Stephen Collins: IRA report is huge blow for Sinn Féin’s political ambitions
Micheál Martin’s response has put paid once and for all to talk of coalition
Sinn Fein's Gerry Adams and Martin McGuinness. Photograph: Eric Luke/The Irish Times
Fianna Fáil leader Micheál Martin: his unequivocal response to the report provoked anger from Sinn Féin TDs. Photograph: Dara Mac Dónaill/The Irish Times
Politicians of all parties can no longer turn a blind eye to the role of the IRA army council in the politics of the Republic now that the issue is out in the open thanks to a British government report.
It has never been a secret that the army council is the body that oversees “both PIRA and Sinn Féin with an overarching strategy”, in the words of the report, but it is something many politicians and commentators found it convenient to ignore.
Over the past couple of years, members of the army council have been observed in the precincts of Leinster House, notably at times when Sinn Féin was under pressure to deal with the fall-out from the republican abuse claims.
It should be pointed out that the firm assessment of the British government report is that the leadership of the IRA remains committed to the peace process and the aim of achieving a united Ireland by peaceful means and is not involved in targeting or conducting terrorist attacks against the state or its representatives.
Nonetheless, the overarching role of the army council so many years after the signing of the Belfast Agreement is something that must give everybody involved in politics pause for thought.
In the Dáil during the week Fianna Fáil leader Micheál Martin put his finger on the challenge posed by the official confirmation that IRA members look to the army council as the body that directs the actions of the republican movement.
‘Threat to democracy’
At the heart of the problem is the role of the army council in republican mythology. It has a fundamentally anti-democratic aspect even if it is currently committed to the peace process, rather than waging a terrorist campaign to achieve its objectives.
Former minister for justice Michael McDowell detailed in a recent Irish Times article how in 1938 the army council was formally handed the role of the “Government of the Irish Republic”, established in 1916, by a handful of irredentist opponents of the treaty who had been members of the second Dáil up to the ratification of the treaty in 1921.
These former TDs never recognised the legitimacy of the Irish State and instead claimed they were the legitimate government of the Irish Republic. In 1938 they decided to vest their governmental role and powers in the army council of the IRA. As McDowell pointed out, this is exactly what the membership and leadership of the Sinn Féin and the IRA believe to this day.
The republican movement has, admittedly, come a long way over the past 20 years, but as long as it retains its military structures and its psychological dependency on the myth that it is the real government of the Republic, it is difficult to see how any other self-respecting party in the Dáil can agree to share power with it.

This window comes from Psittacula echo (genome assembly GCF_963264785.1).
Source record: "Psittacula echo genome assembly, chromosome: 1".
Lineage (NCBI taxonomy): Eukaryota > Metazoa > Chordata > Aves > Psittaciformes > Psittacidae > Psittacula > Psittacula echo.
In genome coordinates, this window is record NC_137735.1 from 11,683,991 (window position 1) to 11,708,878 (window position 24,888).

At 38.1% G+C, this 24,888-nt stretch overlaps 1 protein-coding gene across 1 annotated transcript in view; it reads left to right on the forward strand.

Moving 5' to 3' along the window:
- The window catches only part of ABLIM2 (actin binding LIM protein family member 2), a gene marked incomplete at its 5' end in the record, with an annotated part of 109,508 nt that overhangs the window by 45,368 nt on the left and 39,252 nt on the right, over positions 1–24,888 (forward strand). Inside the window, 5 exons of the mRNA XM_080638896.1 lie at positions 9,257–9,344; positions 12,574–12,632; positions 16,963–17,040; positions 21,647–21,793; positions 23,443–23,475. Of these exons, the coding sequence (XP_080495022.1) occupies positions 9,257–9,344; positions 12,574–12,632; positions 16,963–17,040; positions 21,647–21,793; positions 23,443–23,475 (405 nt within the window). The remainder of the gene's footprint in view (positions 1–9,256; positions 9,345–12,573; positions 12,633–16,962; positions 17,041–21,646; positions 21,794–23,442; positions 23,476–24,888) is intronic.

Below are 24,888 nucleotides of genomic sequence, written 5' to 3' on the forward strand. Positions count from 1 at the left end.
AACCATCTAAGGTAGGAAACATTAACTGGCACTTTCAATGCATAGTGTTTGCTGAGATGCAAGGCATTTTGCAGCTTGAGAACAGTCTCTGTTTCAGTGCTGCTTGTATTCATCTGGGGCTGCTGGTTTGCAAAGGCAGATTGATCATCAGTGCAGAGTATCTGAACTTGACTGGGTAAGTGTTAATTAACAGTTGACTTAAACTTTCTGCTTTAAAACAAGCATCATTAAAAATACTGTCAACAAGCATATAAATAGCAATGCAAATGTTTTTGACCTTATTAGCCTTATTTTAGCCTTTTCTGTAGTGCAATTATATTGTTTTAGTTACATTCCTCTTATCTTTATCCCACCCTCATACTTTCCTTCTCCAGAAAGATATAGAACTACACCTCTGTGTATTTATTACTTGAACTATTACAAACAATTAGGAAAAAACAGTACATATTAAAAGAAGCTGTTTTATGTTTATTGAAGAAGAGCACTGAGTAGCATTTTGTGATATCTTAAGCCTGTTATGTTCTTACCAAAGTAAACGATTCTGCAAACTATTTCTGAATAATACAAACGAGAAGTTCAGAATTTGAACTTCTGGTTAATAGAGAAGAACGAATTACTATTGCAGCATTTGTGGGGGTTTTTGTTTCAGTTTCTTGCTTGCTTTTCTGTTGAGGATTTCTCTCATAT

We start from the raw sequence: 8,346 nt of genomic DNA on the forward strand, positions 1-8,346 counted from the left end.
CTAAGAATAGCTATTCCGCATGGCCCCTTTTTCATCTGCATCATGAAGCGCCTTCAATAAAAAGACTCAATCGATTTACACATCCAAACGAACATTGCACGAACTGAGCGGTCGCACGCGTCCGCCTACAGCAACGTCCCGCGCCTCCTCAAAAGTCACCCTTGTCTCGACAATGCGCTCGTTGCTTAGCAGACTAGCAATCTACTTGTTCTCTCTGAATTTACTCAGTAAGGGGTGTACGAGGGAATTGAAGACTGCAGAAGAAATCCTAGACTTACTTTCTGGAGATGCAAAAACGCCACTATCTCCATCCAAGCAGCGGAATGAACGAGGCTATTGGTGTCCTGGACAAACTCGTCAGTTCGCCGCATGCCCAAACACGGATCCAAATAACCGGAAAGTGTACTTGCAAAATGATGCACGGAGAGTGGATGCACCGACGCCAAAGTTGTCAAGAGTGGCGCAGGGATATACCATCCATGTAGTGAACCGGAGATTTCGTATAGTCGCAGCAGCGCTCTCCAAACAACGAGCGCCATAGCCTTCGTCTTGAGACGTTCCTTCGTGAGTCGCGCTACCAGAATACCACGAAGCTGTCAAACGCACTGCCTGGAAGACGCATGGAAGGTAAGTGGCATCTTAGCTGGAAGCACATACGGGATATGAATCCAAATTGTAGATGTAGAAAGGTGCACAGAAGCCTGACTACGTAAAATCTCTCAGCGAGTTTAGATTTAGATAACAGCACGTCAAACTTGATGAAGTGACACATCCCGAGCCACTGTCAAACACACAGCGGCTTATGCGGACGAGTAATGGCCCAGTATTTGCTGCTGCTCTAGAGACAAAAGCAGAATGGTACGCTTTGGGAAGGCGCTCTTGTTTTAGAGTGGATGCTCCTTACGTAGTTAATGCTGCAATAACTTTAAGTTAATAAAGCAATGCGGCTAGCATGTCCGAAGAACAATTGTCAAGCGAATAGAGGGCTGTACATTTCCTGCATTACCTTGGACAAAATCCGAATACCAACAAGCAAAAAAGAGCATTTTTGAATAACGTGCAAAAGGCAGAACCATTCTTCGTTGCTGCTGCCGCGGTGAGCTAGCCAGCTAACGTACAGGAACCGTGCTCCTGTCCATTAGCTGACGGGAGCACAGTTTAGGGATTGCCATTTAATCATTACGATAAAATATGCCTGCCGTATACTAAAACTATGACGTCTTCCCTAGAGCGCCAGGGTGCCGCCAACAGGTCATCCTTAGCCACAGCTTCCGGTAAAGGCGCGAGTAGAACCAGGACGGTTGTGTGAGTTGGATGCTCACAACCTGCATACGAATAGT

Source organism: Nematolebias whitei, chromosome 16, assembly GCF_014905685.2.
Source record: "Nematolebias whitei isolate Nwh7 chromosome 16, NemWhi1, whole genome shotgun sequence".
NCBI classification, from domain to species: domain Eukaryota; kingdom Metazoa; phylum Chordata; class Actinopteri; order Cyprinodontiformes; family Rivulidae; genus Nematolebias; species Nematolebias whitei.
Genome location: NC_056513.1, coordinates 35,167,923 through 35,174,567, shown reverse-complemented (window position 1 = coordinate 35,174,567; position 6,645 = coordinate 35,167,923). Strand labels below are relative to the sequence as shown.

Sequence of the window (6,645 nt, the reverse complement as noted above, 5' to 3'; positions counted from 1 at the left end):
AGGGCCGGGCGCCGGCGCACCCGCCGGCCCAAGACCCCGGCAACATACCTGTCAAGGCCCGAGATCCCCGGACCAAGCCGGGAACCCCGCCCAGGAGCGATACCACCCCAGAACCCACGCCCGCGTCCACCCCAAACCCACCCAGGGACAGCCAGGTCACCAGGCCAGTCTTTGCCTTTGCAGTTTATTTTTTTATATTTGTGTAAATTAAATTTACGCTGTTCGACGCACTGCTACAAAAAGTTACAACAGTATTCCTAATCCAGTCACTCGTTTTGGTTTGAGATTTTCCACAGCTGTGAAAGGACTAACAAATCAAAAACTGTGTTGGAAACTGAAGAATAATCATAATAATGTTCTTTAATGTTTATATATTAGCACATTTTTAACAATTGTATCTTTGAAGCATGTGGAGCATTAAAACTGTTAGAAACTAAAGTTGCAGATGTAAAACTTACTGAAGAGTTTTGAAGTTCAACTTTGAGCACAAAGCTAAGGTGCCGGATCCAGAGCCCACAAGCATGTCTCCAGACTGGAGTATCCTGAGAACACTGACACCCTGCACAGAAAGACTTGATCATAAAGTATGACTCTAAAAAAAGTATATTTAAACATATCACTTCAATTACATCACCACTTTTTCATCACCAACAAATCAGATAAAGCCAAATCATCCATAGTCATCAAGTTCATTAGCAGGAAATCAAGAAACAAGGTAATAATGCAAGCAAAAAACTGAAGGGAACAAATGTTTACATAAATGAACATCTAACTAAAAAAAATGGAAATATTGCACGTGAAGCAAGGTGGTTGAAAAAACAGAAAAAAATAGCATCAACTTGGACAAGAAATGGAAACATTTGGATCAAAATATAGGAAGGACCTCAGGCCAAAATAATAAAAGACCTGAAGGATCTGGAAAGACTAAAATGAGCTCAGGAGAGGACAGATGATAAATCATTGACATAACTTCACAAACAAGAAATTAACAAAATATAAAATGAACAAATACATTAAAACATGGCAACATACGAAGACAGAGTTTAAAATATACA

Martin’s unequivocal response to the report provoked anger from Sinn Féin TDs, but the issue is something they will have to deal with if they want to achieve their ambition of being in power on both sides of the Border.
Of course, it is not easy for a party like Sinn Féin to disentangle itself from its past. It took the old Workers’ Party a long time to dispense with its “army” structure, but until Sinn Féin deals with the issue and becomes a fully democratic party it will have difficulty convincing other parties that it can be a partner in a coalition.
Martin’s firm response to the latest disclosures should put paid once and for all to speculation that there is a possibility of Fianna Fáil agreeing to a coalition with Sinn Féin if the numbers stack up after the forthcoming election.
Over the past year or so seven members of the Fianna Fáil parliamentary party have suggested a coalition with Sinn Féin should not be ruled out, but the prospects of that happening have been scotched by the events of the past week.
Some of the smaller left-wing groups and Independents have said they would be prepared to support a government involving Sinn Féin, but it is hard to see the numbers stacking up for that arrangement in the next Dáil.
An important aspect of the report, which was touched on by Martin in his response, is the continuing violence, criminality and large-scale smuggling being conducted by individual members of the IRA.
“We must ask whether people are absolutely certain that any of the proceeds from the organised crime being committed by alleged individual Provo republicans is not finding its way to the political project,” Martin told the Dáil to howls of outrage from Sinn Féin.
It is not just Sinn Féin but the authorities on both sides of the Border which have questions to answer about continuing criminality on a massive scale. Earlier this year Senator Paul Coghlan led a group from the British-Irish Parliamentary Assembly on a fact-finding mission to south Armagh where they witnessed 12 diesel-laundering fronts operating openly.
Why this is apparently being tolerated by both governments is a mystery. There is also some mystery about how the Garda report into IRA activity, also published this week, found no evidence of the IRA army council’s existence in the Republic when its members are openly associating in public view.